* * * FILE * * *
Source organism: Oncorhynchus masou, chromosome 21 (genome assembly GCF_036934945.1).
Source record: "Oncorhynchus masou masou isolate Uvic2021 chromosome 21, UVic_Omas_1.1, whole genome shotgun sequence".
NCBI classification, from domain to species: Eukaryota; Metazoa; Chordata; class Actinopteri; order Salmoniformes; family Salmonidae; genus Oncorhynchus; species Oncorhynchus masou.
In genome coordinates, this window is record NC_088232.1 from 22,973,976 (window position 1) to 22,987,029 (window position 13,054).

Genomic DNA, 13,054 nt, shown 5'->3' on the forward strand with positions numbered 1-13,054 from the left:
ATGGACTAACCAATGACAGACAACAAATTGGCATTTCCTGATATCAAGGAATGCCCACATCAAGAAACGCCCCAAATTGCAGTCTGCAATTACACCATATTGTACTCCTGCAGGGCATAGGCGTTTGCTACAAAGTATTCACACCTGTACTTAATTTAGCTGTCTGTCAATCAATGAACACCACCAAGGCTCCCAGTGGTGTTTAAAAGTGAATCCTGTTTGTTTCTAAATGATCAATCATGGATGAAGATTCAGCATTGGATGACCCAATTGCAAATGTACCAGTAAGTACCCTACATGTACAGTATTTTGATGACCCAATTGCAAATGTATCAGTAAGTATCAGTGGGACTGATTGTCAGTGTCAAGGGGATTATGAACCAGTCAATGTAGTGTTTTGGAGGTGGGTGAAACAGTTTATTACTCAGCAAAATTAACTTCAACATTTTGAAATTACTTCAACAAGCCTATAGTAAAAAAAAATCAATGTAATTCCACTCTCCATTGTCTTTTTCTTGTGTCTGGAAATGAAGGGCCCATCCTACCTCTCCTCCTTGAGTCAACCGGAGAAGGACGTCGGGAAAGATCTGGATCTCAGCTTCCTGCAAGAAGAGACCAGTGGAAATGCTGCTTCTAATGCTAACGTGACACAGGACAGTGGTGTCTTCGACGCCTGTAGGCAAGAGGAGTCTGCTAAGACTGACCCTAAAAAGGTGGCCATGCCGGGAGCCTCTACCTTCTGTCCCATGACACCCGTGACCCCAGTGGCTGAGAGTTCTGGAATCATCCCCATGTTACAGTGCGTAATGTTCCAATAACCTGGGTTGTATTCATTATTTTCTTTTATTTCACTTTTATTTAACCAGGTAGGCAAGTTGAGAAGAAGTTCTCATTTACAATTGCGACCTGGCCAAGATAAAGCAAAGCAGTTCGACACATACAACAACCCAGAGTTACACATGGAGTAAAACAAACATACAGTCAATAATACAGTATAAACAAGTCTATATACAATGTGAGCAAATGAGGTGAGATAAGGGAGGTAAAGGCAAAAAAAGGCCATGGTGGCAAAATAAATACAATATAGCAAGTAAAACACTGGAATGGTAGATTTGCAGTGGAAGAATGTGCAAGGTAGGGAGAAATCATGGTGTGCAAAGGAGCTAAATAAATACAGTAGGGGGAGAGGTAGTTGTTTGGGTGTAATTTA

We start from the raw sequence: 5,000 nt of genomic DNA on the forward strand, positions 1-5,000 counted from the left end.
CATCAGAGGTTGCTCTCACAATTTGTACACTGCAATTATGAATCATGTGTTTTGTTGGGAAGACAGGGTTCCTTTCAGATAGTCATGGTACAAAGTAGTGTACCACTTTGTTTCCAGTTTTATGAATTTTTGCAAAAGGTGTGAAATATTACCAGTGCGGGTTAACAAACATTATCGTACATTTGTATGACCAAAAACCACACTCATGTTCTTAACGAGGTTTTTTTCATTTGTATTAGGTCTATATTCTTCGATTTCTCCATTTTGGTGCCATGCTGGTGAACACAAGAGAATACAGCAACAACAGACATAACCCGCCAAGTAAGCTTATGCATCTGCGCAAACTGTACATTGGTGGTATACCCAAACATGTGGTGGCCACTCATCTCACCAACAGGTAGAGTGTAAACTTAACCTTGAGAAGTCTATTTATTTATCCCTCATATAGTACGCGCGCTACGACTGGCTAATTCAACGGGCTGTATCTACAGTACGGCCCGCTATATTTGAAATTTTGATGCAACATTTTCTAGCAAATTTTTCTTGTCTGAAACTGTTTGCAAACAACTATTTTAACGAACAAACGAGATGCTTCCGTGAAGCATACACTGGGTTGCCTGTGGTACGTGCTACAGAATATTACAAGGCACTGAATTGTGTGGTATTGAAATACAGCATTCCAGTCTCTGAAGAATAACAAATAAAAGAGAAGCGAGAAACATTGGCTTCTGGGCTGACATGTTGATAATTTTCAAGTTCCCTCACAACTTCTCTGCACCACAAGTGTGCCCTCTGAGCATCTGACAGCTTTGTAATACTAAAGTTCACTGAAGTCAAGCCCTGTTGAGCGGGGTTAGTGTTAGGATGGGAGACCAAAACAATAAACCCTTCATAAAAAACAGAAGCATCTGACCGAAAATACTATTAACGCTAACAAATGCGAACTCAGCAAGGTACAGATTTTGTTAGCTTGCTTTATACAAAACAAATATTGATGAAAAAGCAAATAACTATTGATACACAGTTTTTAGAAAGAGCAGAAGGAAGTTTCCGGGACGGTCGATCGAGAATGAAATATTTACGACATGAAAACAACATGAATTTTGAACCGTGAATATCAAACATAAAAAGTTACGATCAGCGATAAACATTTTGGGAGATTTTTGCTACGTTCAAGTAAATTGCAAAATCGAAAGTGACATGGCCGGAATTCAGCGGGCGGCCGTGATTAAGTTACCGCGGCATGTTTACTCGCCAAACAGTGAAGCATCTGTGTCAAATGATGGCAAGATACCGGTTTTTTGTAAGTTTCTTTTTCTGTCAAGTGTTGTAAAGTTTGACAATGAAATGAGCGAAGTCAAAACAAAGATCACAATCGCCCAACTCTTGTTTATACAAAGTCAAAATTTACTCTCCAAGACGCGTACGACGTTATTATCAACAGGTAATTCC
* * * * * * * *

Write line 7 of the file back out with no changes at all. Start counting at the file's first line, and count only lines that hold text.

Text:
We start from the raw sequence: 5,000 nt of genomic DNA on the forward strand, positions 1-5,000 counted from the left end.